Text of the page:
proj-plbook-plChProofLangs

Table of Contents for Programming Languages: a survey

Chapter : Proof assistant languages

Coq

Not Turing-complete (termination condition)

"Contemporary provers (built upon consistent Martin-Löf Type Theory, 1972) like Agda, Coq, Lean, F*, Idris are based on Barendregt and Coquand' CoC? with different flavors of infinity universe hierarchies and Calculus of Inductive Constructions. Some of them are automated and some are trying to be and general purpose programming languages with proving facilities." [1]

Links:

Agda

Not Turing-complete (termination condition) (sorta)

"Contemporary provers (built upon consistent Martin-Löf Type Theory, 1972) like Agda, Coq, Lean, F*, Idris are based on Barendregt and Coquand' CoC? with different flavors of infinity universe hierarchies and Calculus of Inductive Constructions. Some of them are automated and some are trying to be and general purpose programming languages with proving facilities." [2]

HOL

Succeeded by Isabelle.

Isabelle

ACL2

1996.

Not Turing-complete (termination condition)

Epigram

Not Turing-complete (termination condition)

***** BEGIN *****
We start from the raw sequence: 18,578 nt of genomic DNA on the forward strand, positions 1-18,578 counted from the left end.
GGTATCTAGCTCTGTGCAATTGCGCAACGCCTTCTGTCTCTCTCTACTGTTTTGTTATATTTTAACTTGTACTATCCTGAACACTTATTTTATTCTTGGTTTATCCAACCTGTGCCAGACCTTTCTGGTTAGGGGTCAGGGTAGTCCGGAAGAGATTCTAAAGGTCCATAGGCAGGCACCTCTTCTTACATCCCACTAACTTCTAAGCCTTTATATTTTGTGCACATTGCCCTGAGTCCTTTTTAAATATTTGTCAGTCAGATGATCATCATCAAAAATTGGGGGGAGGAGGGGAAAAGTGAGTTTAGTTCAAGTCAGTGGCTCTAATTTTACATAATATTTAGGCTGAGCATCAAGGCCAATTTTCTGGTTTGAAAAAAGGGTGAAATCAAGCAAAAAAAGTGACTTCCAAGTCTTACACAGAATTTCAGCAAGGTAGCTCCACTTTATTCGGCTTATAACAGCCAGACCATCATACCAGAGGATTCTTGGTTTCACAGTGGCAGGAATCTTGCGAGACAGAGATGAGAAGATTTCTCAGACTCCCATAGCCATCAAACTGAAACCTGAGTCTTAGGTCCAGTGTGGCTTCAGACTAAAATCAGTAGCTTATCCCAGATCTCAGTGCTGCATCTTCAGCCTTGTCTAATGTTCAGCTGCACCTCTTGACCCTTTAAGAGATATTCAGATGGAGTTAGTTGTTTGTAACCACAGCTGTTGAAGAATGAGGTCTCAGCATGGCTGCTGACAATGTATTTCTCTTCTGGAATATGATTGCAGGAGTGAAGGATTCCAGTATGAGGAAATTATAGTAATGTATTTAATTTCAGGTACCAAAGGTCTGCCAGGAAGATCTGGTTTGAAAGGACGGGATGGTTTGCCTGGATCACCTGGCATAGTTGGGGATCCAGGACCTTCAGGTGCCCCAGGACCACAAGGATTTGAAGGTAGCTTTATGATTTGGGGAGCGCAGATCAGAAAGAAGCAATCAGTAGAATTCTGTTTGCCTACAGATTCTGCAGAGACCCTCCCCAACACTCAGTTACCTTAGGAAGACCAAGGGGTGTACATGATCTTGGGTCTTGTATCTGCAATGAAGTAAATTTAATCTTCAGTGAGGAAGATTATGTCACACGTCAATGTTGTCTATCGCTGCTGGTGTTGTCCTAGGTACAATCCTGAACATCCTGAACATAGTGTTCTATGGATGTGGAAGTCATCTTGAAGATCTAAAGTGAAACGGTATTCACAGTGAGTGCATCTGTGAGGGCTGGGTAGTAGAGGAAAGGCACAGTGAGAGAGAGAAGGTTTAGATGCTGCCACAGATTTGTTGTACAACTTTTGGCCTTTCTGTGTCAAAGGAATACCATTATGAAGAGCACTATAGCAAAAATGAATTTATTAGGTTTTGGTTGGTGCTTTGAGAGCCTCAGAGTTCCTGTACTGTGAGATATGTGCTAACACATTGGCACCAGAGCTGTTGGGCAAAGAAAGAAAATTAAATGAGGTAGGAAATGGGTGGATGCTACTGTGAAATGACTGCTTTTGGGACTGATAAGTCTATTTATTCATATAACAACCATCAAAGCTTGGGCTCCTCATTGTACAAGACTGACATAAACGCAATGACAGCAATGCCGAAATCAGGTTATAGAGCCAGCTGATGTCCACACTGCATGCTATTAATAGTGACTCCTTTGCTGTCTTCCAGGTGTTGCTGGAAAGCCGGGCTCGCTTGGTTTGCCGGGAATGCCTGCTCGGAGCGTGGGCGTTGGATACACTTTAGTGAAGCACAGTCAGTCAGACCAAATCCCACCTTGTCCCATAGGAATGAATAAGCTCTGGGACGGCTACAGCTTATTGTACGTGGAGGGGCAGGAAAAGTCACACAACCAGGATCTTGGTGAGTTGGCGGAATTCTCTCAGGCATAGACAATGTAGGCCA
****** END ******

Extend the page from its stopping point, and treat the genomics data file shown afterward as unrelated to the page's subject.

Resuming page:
Charity

Not Turing-complete (termination condition). Categorical semantics? [3]

Twelf

SPIN model checker and Promela

Some interesting constructs

'do' (do-od): a looping construct. Presumably loops until the command 'break' is executed. Like some forms of 'switch', it has multiple branches (delimited by '::'), and each branch has a guard (separated from the branch code by '->'). I think if multiple branch guards are True, then a non-deterministic choice is made. I think if all other branch guards are false, the 'else' guard is True.

bare expressions for blocking: when a bare expression, such as 'finish == 2', is encountered, the thread blocks until the expression returns True

'assert': assertions work as usual, but in addition, since Promela is a language for SPIN the model-checker, assertions are recognized by SPIN

'[]' is 'always': eg '[]!deadlock' means 'it is always true that deadlock is false'